• Reflect on our assumptions about what constitutes “good” scholarship in our roles as editor, or reviewer of grants, publications, tenure dossiers, and graduate program or job applications.
  • Recognize that our current systems of evaluation perpetuate structural inequalities.  Improving our field can only come with a change in the culture and value system of academia and scholarship.
  • Protest through public education including op-eds and outreach
  • Develop and amplify programming focused on antiracism 
  • Advocate for equal pay for our BIPOC colleagues; recognize their invisible labor
  • Decolonize our teaching and our research by integrating marginalized voices into our syllabi, symposia, edited volumes, and invited speaker series


Become a Real Ally

Let your Black friends and colleagues know that you are there to support them.

As this article headline reminds us: Your Black Colleagues May Look Like They’re Okay — Chances Are They’re Not. And they do have ideas on What you can do ‘now’: A black veterans perspective on George Floyd.

BUT, Do Not Make This About You.  Consider these things to say and not to say.


Educate yourself

An excellent place to start is with the workbook Me and White Supremacy

Learn from Campaign Zero what you can do to end police violence


Establish Accountability and Practice a Growth Mindset

Hold your friends, family, colleagues and yourself accountable

It is important to challenge the racism and injustice that you encounter. Here is a guide to antiracism resources for white people and here's an article on how to be a white ally


Practice a growth mindset

To be clear, recognizing our privilege is not easy work. It threatens our idea of ourself as a good person. The truth is we are all flawed at some times and in some instances. Working on being ‘goodish’ will get you much further. Practical steps toward this can be found in this book by Dolly Chugh or this workbook by Layla Saad.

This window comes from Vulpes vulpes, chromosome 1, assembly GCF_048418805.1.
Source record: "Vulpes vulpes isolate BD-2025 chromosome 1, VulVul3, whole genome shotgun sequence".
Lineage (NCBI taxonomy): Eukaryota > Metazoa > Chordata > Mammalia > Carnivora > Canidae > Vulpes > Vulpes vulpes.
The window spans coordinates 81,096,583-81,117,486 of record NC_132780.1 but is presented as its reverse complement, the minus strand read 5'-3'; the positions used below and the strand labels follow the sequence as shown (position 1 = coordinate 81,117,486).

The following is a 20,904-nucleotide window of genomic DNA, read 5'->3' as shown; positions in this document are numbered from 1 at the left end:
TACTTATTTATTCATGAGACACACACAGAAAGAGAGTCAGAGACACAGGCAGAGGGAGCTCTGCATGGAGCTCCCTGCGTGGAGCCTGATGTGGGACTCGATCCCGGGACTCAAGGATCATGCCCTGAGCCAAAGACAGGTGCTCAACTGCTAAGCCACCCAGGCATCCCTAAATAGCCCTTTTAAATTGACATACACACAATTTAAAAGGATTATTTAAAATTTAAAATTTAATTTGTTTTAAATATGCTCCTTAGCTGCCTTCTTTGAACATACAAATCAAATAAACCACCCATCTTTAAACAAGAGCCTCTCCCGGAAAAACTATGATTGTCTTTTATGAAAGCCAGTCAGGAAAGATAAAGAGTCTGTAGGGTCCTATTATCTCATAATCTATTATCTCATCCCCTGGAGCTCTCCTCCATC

Contact Those in Power

To demand justice for George Floyd:

To demand change from your local representatives, you can find them here.



Donations for Change

There are many ways to support the cause monetarily and many places to learn about efforts for sustained change in institutional systems.

You can donate to help bail out protestors:


Support first hand reporting:


Events in support of George Floyd and Minnesota communities:


Support organizations advocating for justice reform and racial justice


Bring Your Scholarship to the Public

Op-eds provide powerful perspectives from scholars.

Don’t know where to start writing your own? Training programs include the Op-Ed Project. Here’s a recent example of a multi-disciplinary op-ed including biological anthropologists.


Consider a blog or a Ted talk
.

Here are examples of Ted Talks from a primatologist and forensic anthropologist that challenge biased assumptions and give voice to underrepresented communities.


Think deeply and critically about your NSF broader impacts programs, who they serve and how they will become sustainable
.

The AAPA COD NSF Broader Impacts session provides an overview of how to think about developing your broader impacts programs.

The AAPA Science Policy statement provides a mission statement around these.


Decolonize and Recenter Your Teaching and Research

Resources on decolonizing your classroom and curriculum:

This is an incredible tool (the writer calls it his "decolonization manifesto") used by many Centers for Teaching Excellence:

These also provide very accessible ideas and perspective:


Resources on decolonizing your research

  • Linda Tuhawi-Smith's 2013 book Decolonizing methodologies: Research and indigenous peoples. Zed Books Ltd.

Peer reviewed studies to guide you on research design include:

  • Zavala, M., 2013. What do we mean by decolonizing research strategies? Lessons from decolonizing, Indigenous research projects in New Zealand and Latin America. Decolonization, Indigeneity Education and Society2(1).

  • Keikelame, M. J., & Swartz, L. (2019). Decolonising research methodologies: lessons from a qualitative research project, Cape Town, South Africa. Global health action12(1), 1561175. https://doi.org/10.1080/16549716.2018.1561175

  • Louie, Dustin William, et al. 2017. Applying Indigenizing Principles of Decolonizing Methodologies in University Classrooms. Canadian Journal of Higher Education / Revue canadienne d'enseignement supérieur, 47(3): 16–33.